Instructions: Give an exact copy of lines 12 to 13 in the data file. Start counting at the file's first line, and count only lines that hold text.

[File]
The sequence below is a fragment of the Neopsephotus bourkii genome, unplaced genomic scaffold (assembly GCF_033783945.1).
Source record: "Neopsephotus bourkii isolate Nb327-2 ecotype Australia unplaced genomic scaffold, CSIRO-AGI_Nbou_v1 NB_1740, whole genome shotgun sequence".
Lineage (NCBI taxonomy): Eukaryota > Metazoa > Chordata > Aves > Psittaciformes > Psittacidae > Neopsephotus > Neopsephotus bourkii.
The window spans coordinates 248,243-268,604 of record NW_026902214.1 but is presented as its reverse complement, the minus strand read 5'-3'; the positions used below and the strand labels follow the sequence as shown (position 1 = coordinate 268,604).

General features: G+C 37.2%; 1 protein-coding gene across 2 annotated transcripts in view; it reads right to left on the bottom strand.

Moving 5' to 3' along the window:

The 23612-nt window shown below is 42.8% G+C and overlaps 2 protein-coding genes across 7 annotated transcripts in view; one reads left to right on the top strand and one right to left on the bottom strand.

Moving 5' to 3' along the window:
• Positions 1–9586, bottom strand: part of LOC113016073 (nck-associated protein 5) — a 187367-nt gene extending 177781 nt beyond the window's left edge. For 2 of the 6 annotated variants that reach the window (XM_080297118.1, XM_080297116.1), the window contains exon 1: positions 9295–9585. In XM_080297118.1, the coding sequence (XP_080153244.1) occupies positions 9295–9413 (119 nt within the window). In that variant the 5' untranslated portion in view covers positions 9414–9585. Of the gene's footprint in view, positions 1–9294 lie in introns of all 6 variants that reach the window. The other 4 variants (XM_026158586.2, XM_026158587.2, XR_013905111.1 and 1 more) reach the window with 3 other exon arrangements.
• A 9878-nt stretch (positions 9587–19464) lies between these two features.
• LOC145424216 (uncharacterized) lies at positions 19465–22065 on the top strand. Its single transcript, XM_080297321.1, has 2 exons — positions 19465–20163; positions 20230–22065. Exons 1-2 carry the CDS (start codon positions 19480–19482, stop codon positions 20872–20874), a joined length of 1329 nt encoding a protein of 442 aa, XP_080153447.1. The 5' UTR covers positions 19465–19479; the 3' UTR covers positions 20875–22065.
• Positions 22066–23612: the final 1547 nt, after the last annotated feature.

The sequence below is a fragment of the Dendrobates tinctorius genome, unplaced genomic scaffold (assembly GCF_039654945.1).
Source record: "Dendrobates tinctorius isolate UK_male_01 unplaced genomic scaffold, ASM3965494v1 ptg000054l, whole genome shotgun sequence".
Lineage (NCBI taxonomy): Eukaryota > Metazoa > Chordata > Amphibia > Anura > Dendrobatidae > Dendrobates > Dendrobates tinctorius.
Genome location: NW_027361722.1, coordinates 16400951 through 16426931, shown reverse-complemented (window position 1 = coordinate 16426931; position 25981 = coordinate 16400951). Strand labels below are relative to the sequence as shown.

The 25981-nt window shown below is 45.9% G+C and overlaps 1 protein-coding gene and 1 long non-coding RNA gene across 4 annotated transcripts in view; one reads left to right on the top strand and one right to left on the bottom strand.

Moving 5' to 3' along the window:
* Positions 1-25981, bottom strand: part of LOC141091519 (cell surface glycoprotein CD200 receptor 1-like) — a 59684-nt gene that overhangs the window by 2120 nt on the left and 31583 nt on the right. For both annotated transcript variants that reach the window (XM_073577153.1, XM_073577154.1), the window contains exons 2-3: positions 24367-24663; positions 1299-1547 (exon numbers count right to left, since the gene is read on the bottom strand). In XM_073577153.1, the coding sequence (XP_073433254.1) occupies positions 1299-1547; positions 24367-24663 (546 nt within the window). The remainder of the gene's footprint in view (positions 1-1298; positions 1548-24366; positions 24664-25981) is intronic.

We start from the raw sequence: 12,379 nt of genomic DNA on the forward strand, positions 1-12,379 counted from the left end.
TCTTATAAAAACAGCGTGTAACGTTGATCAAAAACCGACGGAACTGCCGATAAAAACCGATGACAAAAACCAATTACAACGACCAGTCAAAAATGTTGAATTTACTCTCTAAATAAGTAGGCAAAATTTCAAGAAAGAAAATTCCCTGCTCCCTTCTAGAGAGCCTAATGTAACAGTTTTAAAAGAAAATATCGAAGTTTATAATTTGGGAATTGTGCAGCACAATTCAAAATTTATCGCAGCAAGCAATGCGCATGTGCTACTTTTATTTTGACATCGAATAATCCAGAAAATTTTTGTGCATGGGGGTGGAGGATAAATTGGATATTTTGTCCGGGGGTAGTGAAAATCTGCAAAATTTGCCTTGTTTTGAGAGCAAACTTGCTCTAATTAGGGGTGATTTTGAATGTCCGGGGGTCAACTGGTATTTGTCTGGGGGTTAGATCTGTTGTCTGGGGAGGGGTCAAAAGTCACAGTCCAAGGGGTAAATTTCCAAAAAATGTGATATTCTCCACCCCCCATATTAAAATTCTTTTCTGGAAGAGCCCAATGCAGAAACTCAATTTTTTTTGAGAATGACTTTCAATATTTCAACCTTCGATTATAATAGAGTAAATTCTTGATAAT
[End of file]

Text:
• Positions 22066–23612: the final 1547 nt, after the last annotated feature.

The sequence below is a fragment of the Dendrobates tinctorius genome, unplaced genomic scaffold (assembly GCF_039654945.1).